I try not to let the voice of Cassandra take over my expectations. But there it is. Unbelievable. The wreckers who presided over economic collapse and disastrous wars have succeeded in making a shambles of even meager efforts at reform. Now the havoc they have wrought actually gives them the hope that they may soon take over the Senate as well as the House…. and what comes next?

Saturday, March 15, 2014


Granada? Panama? Nicaragua? Cuba? Guatemala? Chile? Iraq? Pakistan? Somalia? and how many more?

What country has staked out the world’s largest “sphere of influence”?  Which claims its “vital interests” are threatened to justify military intervention within sovereign nations in every part of the globe?

Putin claims a “vital interest” in Crimea. WE’RE SHOCKED!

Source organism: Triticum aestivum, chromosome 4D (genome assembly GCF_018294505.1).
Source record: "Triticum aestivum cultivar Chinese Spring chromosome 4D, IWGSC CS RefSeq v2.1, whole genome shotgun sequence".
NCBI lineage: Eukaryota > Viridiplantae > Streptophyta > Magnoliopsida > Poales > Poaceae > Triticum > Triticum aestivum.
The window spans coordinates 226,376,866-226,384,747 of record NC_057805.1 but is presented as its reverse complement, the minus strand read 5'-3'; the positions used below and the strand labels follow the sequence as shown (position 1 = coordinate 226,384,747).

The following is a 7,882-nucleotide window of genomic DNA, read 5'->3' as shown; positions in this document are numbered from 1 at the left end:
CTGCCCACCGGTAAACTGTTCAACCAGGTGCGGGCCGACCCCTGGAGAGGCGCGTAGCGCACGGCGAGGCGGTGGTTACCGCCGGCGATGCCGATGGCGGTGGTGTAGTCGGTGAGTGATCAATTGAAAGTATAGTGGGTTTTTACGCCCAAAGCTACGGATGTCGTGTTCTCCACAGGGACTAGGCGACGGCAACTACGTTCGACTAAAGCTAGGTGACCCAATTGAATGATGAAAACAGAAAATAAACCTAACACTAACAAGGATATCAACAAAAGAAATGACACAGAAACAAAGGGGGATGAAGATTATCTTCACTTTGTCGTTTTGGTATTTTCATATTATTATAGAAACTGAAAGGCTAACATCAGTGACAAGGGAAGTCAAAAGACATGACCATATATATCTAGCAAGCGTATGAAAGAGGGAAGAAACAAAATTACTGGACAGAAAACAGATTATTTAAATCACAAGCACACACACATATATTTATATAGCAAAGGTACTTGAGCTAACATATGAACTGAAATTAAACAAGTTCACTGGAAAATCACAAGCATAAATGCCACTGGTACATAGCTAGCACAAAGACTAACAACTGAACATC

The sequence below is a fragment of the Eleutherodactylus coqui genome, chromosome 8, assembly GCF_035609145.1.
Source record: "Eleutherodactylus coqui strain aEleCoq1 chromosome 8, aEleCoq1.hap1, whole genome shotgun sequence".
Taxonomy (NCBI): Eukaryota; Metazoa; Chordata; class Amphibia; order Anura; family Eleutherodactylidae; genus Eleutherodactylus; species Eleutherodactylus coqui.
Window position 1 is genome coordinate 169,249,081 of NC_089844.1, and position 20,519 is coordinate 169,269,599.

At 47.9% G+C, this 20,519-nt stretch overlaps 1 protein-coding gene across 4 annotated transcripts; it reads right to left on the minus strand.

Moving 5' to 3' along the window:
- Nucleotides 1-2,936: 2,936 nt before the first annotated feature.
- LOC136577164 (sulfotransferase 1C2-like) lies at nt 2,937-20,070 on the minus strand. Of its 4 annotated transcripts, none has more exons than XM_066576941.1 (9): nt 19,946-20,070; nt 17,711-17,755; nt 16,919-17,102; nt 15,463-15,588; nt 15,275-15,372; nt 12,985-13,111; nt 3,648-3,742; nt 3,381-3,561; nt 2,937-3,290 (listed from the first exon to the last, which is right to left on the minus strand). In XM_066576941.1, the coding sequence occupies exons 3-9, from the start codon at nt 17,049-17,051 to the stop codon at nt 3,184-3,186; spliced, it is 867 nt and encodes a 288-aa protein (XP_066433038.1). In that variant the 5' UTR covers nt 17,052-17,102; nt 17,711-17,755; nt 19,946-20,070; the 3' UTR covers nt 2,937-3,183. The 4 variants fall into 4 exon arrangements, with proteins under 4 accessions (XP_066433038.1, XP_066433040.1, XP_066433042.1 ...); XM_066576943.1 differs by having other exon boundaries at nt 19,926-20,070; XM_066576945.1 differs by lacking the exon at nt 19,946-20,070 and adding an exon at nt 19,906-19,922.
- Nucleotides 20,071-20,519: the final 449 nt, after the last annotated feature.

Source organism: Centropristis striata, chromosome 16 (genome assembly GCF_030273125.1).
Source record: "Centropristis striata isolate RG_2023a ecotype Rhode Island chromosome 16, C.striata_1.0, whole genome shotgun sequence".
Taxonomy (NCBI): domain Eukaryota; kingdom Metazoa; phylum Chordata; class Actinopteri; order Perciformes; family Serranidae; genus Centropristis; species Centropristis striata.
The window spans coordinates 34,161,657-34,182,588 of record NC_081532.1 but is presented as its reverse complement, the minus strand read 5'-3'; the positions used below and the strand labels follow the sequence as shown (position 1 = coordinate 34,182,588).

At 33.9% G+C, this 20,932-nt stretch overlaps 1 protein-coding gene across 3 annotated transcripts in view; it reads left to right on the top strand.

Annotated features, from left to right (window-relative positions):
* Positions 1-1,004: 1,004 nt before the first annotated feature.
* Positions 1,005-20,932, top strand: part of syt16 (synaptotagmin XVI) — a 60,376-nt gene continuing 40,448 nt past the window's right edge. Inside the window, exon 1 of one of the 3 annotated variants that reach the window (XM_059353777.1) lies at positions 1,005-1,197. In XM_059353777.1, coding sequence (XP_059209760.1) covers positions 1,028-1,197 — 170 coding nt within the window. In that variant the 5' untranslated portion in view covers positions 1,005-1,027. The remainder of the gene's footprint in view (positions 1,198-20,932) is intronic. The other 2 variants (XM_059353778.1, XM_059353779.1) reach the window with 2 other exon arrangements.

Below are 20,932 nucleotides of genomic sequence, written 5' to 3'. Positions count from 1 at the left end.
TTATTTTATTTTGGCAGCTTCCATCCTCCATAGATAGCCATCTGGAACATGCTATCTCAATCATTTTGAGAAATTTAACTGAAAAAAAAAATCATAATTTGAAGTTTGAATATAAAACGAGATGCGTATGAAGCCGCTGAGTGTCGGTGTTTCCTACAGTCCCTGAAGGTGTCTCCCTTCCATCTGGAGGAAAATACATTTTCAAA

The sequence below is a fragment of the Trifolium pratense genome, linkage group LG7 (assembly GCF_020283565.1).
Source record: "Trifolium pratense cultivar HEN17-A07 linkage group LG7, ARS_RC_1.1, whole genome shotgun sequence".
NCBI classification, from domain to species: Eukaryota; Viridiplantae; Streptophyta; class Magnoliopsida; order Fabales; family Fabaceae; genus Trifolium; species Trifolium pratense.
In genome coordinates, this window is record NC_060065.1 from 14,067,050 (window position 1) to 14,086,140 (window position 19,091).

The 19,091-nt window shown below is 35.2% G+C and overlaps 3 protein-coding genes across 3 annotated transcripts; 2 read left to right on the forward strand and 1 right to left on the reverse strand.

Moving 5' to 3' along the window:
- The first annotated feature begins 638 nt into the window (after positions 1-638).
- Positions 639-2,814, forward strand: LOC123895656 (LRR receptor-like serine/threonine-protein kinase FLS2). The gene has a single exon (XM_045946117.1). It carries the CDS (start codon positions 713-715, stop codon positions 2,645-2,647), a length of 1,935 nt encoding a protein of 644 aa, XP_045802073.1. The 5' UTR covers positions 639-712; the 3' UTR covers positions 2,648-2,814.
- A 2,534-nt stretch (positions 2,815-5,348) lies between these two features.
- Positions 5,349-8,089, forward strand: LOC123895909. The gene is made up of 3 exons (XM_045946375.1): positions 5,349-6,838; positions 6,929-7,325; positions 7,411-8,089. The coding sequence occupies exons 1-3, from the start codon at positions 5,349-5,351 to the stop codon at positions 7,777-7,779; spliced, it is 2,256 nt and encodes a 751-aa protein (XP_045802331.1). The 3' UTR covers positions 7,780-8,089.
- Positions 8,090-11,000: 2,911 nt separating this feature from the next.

Will imperial intrigues ever give way to the urgent need for cooperative attention to the problems that plague humanity? The last thing we need is a replay of the Cold War.

Thursday, March 6, 2014


Somehow I don’t feel the urge any longer to say my 2 cents every time a new storm erupts in international power relations. It’s not that there isn’t a great deal to be said concerning all the important actors — their conflicting motives and the dangerous possibilities. But while things are always changing, so much is sickeningly the same. So much intrigue, posturing, and recklessness in the corridors of power…. all camouflaged as virtue on each side as against evil on the other.

The standoff in the Ukraine is reminiscent of crises that were once prelude to the monumentally tragic imperialist World War I. Hopefully, there is enough experience with the futility of war, enough hatred of war, so that today’s multiple crises may be contained politically and diplomatically. For that we’ll have to depend on the will and power of people everywhere. But an end to the games imperial powers play is not on the horizon, not mine anyway.